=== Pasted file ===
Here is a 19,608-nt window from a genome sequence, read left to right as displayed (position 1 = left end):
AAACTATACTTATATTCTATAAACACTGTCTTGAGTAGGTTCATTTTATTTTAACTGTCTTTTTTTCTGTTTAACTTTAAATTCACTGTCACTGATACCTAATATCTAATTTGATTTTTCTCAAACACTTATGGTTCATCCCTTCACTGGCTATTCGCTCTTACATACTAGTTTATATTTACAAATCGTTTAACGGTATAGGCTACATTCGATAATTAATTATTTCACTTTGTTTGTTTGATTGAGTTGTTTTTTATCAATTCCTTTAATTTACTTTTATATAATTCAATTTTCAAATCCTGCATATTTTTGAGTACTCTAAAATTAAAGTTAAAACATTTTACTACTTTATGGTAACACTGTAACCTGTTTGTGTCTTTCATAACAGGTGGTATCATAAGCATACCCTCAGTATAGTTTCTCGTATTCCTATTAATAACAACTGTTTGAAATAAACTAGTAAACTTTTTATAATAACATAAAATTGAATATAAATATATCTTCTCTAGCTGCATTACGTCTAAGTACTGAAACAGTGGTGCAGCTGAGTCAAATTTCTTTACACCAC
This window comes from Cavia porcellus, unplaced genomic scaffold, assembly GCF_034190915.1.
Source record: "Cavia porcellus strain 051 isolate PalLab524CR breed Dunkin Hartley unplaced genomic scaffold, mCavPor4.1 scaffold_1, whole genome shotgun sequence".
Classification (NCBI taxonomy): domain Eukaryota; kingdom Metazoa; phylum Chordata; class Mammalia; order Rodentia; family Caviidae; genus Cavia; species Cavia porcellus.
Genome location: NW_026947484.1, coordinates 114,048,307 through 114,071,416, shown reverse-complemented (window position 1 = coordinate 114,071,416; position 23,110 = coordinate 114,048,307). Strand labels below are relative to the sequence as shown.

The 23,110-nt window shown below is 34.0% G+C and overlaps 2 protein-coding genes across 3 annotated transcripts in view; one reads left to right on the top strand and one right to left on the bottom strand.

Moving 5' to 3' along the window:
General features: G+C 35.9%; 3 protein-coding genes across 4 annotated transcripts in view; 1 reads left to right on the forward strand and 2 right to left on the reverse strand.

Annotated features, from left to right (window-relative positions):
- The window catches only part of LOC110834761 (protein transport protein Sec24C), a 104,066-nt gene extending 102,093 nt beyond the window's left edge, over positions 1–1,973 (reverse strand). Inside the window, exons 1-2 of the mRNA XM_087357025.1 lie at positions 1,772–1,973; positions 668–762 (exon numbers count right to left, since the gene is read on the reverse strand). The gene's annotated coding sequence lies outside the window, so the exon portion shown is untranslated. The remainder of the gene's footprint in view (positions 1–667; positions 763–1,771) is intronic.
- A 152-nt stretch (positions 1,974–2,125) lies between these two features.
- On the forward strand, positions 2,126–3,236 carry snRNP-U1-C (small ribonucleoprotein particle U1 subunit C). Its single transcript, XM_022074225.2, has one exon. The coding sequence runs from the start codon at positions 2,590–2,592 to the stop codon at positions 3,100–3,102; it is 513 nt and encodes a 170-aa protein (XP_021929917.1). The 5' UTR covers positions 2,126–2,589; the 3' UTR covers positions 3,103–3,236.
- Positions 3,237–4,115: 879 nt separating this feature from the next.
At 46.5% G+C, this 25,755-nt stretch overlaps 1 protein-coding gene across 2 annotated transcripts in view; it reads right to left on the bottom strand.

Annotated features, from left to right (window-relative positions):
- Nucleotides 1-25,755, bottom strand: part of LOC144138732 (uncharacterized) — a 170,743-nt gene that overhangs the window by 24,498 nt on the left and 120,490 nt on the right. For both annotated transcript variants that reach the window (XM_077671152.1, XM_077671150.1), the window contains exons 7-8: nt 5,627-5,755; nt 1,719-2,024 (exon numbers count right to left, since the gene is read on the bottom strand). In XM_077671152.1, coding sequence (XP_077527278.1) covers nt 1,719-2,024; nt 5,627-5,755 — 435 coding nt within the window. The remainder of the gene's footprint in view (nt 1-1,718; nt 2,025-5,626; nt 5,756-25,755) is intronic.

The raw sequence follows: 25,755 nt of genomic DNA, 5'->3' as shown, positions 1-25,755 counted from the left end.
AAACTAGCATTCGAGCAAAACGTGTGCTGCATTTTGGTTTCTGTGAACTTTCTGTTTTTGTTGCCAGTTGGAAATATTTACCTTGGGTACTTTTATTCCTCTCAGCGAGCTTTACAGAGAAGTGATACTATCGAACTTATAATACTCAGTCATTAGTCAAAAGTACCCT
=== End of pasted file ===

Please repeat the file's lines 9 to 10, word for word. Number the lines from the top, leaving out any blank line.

General features: G+C 35.9%; 3 protein-coding genes across 4 annotated transcripts in view; 1 reads left to right on the forward strand and 2 right to left on the reverse strand.

Annotated features, from left to right (window-relative positions):